Saturday, December 17, 2005

Day 149

Today's Retrieve class will be the last class for this year. Not a bad thing since so many have had to miss one or more classes. We will start up again in January and that will give everyone a fresh start.

Meanwhile in checking the response to "open on command" and finding holes in the training, Sanity was called on to show how it is done. I really needed her to be a little slow in her response and so I used my hand instead of the Dumbbell. Was good training for her and made it really easy for everyone to see what I was talking about.

Then for good measure we moved on to looking at why they were having problems with the simple open on command. To do that it was necessary to go back and look at the sit. This meant Sanity came out and demo'ed getting up on that tiny foot stool and holding a sit. With her help I showed them how to get the dog to step up on the stool using the place command and then follow it with the sit command. One thing it does is put a stop to that business of rocking back into a sit. If the dog tried to rock back into a sit they simply fell off the stool. Was pretty amazing to see how fast they all figured out how to do a tuck sit. I like it so much better when things can be set up to allow the dog to figure things out on their own.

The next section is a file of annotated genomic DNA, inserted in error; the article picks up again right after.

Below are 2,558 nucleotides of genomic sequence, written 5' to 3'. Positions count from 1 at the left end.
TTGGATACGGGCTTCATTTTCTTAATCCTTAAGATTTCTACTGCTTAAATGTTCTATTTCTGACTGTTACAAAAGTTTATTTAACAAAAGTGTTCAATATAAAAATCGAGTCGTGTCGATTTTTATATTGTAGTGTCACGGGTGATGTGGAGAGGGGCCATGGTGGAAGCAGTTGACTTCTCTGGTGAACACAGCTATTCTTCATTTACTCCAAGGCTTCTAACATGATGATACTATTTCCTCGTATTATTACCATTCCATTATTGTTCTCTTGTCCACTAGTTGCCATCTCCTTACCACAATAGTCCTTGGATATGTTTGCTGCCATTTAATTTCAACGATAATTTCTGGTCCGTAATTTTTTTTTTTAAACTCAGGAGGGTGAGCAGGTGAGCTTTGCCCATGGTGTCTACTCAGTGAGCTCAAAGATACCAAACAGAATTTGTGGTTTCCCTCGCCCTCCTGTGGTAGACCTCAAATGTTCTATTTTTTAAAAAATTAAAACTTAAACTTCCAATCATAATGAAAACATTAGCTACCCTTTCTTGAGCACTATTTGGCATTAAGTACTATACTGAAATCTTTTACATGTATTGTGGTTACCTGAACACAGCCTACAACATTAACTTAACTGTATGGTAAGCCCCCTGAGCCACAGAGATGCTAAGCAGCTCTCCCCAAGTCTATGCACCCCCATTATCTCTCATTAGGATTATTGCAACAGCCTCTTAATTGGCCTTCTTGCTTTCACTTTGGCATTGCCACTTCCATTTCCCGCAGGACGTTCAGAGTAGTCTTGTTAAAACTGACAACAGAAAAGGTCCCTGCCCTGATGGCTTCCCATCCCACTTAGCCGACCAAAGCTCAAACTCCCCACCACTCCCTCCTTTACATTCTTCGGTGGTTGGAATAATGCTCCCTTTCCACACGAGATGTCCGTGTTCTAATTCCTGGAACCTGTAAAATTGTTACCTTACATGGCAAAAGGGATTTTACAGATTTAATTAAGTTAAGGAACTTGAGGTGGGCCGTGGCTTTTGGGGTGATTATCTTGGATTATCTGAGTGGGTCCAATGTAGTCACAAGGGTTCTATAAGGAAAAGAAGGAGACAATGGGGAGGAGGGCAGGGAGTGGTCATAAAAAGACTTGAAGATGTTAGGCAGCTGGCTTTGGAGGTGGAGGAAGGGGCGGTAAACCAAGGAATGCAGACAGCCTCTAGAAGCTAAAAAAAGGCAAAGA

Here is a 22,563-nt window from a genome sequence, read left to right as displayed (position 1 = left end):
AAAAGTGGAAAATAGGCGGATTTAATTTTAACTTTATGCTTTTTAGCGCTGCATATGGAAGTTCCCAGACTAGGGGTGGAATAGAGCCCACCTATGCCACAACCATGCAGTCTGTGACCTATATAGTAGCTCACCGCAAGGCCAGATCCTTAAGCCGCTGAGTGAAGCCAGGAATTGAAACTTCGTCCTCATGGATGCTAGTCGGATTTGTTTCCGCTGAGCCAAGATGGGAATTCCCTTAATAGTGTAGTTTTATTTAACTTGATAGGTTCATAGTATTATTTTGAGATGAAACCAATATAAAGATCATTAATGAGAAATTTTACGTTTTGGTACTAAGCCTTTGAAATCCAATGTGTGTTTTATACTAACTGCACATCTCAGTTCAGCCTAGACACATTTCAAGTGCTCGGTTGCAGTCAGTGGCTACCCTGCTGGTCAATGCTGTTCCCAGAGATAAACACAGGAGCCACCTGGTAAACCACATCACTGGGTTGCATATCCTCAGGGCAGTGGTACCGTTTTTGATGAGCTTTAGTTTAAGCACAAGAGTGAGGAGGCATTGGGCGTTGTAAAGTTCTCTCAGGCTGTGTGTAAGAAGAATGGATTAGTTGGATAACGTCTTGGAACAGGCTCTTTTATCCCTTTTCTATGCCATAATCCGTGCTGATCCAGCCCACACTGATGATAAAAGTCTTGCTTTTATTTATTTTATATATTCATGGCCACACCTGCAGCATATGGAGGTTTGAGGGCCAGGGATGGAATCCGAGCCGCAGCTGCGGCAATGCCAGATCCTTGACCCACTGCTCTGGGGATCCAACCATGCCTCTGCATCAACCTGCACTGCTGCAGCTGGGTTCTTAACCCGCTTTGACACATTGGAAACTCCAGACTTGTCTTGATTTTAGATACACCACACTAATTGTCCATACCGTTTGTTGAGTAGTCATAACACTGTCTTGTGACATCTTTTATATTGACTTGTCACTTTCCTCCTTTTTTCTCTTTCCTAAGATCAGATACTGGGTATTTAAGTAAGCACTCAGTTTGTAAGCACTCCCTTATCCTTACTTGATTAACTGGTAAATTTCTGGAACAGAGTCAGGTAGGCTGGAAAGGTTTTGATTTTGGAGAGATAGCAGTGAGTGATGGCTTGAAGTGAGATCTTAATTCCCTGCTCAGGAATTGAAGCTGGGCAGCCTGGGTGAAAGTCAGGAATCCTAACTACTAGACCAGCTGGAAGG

Having done that part, it was clear that we actually needed to go back a bit further and make the definition of sit clearer and so Sanity came out and stepped up on the place board to show what a sit should look like. Head up, eyes on me, back straight, rear legs tightly tucked and front feet firmly planted. Step a quarter turn and require the same sit again. Repeat. Does wonders for clarifying the entire sit exercise in the dog's mind. You leave no fuzzy spots where confusion can creep in on tiny cat feet.

Later, we went outside and Tonia and I tossed bumpers for the Doberman girls. It was really interesting to watch the interaction between the three. It also became very clear that the reason Jersey gets shut out of games so often is that she has a temper and is struggling to learn how to control it. She will also forget herself and grip too hard, causing the "gripee" to yelp. When that happens, poor Jersey is once again kicked out of the game.

When I watch an interchange like what went on with the bumpers, I can't help but wonder, how much is breeding and how much is early training. Of course, when I say early training I am talking about from age 4 weeks to age 16 weeks. I suspect the lack of proper training between 4 weeks and 10 weeks is truly critical to later behavior. Leda and Sanity both show the behavior of two well brought up pups who had the benefit of a serious headstart program. Properly differential of their elders, able to play with a soft mouth, not afraid to try new things, these are some of the traits I see in not just Sanity and Leda but other pups coming from breeders who take the time to do the early puppy training. They are also traits I see as missing in pups who lack the earliest training.

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